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Old 12-09-2016, 08:43 AM
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DALLAS


The Dallas Police and Fire Pension System's Board of Trustees suspended lump-sum withdrawals from the pension fund Thursday, staving off a possible restraining order and stopping $154 million in withdrawal requests.

The system was set to pay out the weekly requests Friday. Pension officials said allowing the withdrawals would leave them without the liquid reserves required to sustain $2.1 billion fund.

"Our situation is currently critical, and we took action," Board chairman Sam Friar said.


Rawlings on Thursday afternoon told a crowd gathered at a Dallas Regional Chamber that "the bleeding has stopped. We can turn this ship around."

The crowd responded with cheers after the mayor's announcement of the board's decision.

At the pension board meeting, the mood was more somber.

Council member Scott Griggs said he couldn't let the $154 million "go out the door" on Friday.

His council colleague, Philip Kingston, a board trustee, said the mayor "unquestionably" forced the pension board's hand. He said Thursday was "the worst day I've had in public office."

"Unfortunately, financially, this had to happen," he said.

The fund has about $729 million in liquid assets. It needs to keep about $600 million on hand, meaning the restrictions could have been coming at some point even without the mayor's actions. The withdrawal requests this week alone would have meant the fund would dip below that level.

One retired police sergeant, Pete Bailey, suggested a lawsuit could be in the offing if the system didn't pay out the requests that were made Tuesday. Friar understood that they might deal with more litigation.

"We may just have to deal with that, but that's what the board decides," Friar said. "We acted in the best interest of the pension fund today."

Retired Dallas police officer Jerry Rhodes, a pension meeting fixture, said he believed the board did what it had to do. Then he sarcastically lauded Rawlings.

"Merry Christmas, mayor," he said. "Hopefully you have a good Christmas because you have successfully screwed over the retirees, the firefighters and the police officers."


In performing these ministerial duties, the Board has a duty to ensure that programs, such as the Pension System’s optional Deferred Retirement Option Plan (“DROP”), which is not a constitutionally protected benefit (or “benefit” at all), do not impair or reduce the Pension System’s core constitutionally protected benefits, e.g., service retirement benefits. The Board is willfully failing to perform these ministerial duties.

The Pension System, which the Board oversees, is in the midst of a financial crisis. In early 2016, the Board was warned by its own actuary that absent radical change,the Pension System would become insolvent within 15 years—irrevocably eradicating the constitutionally protected service retirement benefits (and other constitutionally protected benefits) of police and firefighter personnel of the City and their beneficiaries.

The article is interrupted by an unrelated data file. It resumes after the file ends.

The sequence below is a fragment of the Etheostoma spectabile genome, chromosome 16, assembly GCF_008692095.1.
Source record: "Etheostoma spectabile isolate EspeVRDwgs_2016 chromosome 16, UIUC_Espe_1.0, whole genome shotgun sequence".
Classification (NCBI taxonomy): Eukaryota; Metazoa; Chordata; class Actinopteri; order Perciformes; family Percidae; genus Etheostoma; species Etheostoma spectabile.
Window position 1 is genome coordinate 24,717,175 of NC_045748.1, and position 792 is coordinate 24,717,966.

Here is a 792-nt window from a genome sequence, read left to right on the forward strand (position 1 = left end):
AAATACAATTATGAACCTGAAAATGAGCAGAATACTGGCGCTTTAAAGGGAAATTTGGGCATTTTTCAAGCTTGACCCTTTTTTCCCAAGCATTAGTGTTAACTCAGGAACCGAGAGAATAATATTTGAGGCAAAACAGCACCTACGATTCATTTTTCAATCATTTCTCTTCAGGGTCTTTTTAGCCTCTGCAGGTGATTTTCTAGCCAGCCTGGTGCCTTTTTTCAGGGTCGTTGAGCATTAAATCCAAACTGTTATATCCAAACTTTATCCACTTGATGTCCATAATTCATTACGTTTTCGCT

Critically, this 15-year projection of insolvency was based upon two overly optimistic assumptions that the Board has now known to be incorrect for several months. First, the actuary assumed that the Pension System’s $2.7 billion in assets would remain stable, even though approximately 56% of these assets were composed of optional DROP funds, which have historically been permitted to be withdrawn in lump-sums upon demand (even though this option was used infrequently before this year). Second, the actuary assumed that the Pension System would achieve its targeted 7.25% return or more on its investments for the next 15 years.

Publication of this looming insolvency scenario prompted some DROP Participants to withdraw their DROP funds in lump-sum, which created a “snowball”effect, leading a staggering number of other DROP Participants to withdraw nearly $500 million in optional lump-sum DROP funds from the Pension System from August 13, 2016 to present. Over $80 million of these lump-sum DROP withdrawals have occurred within the first two weeks of November 2016 alone. Over this three-month time period, the Board has knowingly allowed DROP funds to continue to be withdrawn at record levels even though it is aware that doing so is irreparably harming the Pension System’s solvency and liquidity.

Lump-sum DROP withdrawals for 2016 are now on pace to be over 15 times higher than their historical average. This mass exodus of DROP funds amounts to a “run on the bank” and is exacerbating the financial peril of the Pension System as a whole.
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Old 12-09-2016, 12:33 PM
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may want to take a look at Campbell's 2016 public pension thread. all kinds of gems in there.
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Old 12-09-2016, 01:56 PM
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I didn't know what it was called.
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Old 01-02-2017, 08:42 AM
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here's the thread for 2016:
http://www.actuarialoutpost.com/actu...d.php?t=303664


and thread for 2017:
http://www.actuarialoutpost.com/actu...d.php?t=317715
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